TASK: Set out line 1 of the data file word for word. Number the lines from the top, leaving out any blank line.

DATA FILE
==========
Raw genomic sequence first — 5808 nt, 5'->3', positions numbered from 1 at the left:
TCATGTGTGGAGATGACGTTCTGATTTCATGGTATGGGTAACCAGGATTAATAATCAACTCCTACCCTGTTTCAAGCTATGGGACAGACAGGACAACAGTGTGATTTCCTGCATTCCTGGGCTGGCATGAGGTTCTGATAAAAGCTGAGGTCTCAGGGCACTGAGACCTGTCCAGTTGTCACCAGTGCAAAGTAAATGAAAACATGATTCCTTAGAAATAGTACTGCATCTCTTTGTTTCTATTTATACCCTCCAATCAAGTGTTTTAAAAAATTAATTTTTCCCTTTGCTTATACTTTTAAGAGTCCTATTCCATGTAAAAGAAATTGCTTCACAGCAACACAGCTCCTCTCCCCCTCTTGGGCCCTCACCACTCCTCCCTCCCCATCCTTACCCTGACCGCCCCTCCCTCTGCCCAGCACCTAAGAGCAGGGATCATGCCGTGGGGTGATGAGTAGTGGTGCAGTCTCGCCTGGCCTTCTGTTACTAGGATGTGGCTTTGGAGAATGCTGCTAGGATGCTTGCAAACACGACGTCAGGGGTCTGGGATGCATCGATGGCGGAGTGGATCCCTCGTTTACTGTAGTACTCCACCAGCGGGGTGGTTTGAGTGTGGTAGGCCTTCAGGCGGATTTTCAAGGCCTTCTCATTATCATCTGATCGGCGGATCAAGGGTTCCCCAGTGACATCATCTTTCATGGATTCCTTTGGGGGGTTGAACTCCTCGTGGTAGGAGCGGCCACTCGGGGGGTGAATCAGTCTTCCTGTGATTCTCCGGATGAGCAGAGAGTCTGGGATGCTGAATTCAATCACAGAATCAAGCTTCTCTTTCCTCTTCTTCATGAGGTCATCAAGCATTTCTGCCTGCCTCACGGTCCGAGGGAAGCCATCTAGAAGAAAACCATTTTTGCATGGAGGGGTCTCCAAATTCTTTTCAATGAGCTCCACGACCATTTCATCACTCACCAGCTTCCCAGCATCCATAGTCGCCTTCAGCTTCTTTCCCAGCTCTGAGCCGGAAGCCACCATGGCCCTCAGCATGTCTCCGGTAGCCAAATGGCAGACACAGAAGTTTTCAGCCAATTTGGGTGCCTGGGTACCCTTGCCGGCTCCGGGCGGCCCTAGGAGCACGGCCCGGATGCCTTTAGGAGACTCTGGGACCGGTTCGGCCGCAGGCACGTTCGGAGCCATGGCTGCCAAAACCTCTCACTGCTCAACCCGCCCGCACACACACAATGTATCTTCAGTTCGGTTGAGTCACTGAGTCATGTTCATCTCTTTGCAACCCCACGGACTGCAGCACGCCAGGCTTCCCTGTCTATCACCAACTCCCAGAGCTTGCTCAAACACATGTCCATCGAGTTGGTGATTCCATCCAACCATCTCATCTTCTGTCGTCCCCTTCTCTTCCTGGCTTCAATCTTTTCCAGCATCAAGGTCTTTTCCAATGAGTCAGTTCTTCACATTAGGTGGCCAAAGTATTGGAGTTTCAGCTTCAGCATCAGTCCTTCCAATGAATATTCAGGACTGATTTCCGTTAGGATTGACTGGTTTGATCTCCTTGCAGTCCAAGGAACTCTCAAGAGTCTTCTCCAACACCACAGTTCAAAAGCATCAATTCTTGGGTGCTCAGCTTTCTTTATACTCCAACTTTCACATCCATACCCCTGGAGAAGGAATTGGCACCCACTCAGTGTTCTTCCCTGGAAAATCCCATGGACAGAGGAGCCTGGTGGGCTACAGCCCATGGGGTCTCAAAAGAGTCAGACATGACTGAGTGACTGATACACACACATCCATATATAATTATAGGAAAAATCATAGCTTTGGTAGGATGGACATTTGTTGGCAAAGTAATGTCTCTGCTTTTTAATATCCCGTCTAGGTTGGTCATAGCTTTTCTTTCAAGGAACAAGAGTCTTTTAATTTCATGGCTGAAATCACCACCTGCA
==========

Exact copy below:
Raw genomic sequence first — 5808 nt, 5'->3', positions numbered from 1 at the left: